Seantrel Henderson: Easy come, easy go
The drama King has officially left the building, though he never really entered. In what has been a long drawn out recruiting process, and somewhat baffling, USC has released Seantrel Henderson from his letter of intent.
Henderson became the crown jewel of the Trojans’ 2010 recruiting haul, after he announced his decision to play for Lane Kiffin in February. For every day since that time, the nation’s top rated high school prospect (depending on the rating source) has appeared to be nothing but a lump of coal in a Southern California file box, lacking shine and worth.
2010 Henderson timeline
- After Pete Carroll announced his departure from USC in January, Sean Henderson said the former coach failed to give his son celebrity-like status. There were apparently some phone calls that were not returned, creating a gap between USC and the other finalists on Seantrel’s list.
- In February, Henderson shockingly agrees to play for new coach Lane Kiffin, making the announcement in New York on National Signing Day.
- One day later, Henderson refuses to sign his letter of intent, citing the ongoing NCAA investigation of USC athletics and the possibility of sanctions.—As if the Hendersons were the only family in America that didn’t know about the Trojan dilemma, and were absolutely clueless just 24 hours earlier.
- Henderson’s final high school grades are posted, and the offensive tackle signs his letter of intent.
- Henderson fails to enroll in summer courses.
- Lane Kiffin releases Henderson from his letter of intent.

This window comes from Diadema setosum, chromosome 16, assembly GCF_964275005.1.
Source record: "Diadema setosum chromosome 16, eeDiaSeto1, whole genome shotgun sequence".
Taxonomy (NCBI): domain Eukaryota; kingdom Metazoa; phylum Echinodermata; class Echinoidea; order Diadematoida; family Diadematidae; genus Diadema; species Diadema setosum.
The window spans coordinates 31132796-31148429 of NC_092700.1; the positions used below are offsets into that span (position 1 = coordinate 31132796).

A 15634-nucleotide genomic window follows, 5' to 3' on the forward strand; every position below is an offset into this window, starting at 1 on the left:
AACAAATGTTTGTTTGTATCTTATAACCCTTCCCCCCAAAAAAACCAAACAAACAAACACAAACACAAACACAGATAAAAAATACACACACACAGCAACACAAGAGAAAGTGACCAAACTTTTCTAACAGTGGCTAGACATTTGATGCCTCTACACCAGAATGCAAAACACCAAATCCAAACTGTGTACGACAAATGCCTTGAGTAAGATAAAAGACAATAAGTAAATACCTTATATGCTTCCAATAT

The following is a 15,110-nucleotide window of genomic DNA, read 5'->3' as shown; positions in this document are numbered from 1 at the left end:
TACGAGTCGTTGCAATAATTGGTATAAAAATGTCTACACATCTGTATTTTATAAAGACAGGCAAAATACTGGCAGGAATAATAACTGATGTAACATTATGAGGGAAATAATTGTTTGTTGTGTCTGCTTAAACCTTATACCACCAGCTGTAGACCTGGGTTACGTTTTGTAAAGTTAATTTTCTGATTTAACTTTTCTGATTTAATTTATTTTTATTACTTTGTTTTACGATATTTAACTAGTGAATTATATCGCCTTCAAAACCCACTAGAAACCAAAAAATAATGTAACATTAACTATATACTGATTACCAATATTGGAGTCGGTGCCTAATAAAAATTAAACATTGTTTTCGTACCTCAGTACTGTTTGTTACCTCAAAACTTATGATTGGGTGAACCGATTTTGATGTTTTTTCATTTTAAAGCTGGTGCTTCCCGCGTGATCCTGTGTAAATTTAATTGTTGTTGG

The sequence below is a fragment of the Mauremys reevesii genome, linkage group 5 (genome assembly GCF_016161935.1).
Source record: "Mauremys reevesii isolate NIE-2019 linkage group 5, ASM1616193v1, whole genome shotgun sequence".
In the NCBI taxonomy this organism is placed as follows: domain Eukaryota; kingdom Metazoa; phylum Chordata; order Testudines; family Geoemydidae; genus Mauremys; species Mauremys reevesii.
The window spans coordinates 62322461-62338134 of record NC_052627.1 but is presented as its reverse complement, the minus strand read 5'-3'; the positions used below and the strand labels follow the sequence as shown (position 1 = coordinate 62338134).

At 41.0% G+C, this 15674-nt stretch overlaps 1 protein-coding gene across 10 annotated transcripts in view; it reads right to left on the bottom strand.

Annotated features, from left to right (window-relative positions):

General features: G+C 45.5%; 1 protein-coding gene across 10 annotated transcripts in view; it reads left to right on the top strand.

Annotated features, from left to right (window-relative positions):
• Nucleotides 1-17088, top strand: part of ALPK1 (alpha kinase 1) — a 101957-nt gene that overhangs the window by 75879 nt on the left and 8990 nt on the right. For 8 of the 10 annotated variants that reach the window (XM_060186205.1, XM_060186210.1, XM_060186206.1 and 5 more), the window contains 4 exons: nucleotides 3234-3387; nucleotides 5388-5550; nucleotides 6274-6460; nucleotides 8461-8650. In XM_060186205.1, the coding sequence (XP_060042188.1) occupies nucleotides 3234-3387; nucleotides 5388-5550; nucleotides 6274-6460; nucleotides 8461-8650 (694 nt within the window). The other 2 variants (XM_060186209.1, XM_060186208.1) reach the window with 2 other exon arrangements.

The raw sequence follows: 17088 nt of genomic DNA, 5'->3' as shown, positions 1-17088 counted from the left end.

A thin offensive front just got thinner, but the Trojans will make do with what they have. I could never understand what Seantrel wanted, as I can’t see something that is obviously hidden. His “on again, off again” relationship with USC may have stemmed from academics and the ever-changing scenarios they create. Or maybe it’s just a family needy for attention and not getting enough. Henderson is a young talent, and hopefully he will find what he’s been seeking. Only one thing is certain after six months of playground tag, and it’s that Southern California wasn’t it.
Jackson flies South for the Winter
Malik Jackson has decided that he wants to “sing Rocky Top all night long after beating Florida”. The defensive end has become the second Trojan to abandon ship since NCAA sanctions have allowed USC juniors and seniors to transfer without penalty.
Jackson, slotted as a reserve after spring workouts, announced his intentions just one week after linebacker Jordan Campbell chose Louisville as his new football home.
All Quiet On the Western Front
With Jackson moving to Tennessee, is this a Vols victory in the “cold war”?
Tennessee hates Lane Kiffin and anything he’s associated with, which would also be hate for USC. For this reason, Clay Mathis of AOL fanhouse feels the Vols and Trojans are engaged in a cold war that will continue to play out for years.
Yep, college football has its own version of the cold war. The USC Trojans and TennesseeVolunteers, two nicknames rooted in war, commendations from conflagrations, can’t stand one another and won’t acknowledge that fact.
I guess I would be listed among those that won’t acknowledge the fact, because I don’t see it. I see Tennessee’s hate for Kiffin, and their hope that he falls flat on his face, but finding someone in Southern California that actually gave a damn about Tennessee would be a chore.
The Vols have always recruited the west, and spent the past four years playing games against Cal and UCLA, but they haven’t met the Trojans since 1981. 29 years of inactivity hardly warrants a reason for war. And to top it off, the Vols are 0-4 historically against the Cardinal and Gold, failing to score a single point in two of those games.
War? Not even close. A lover’s quarrel is more descriptive, with some in Knoxville having a hard time dealing with broken promises and rejection. In a lover’s quarrel, one person moves on, while the other remains obsessed until they can find another. Derek Dooley has his work cut off for him.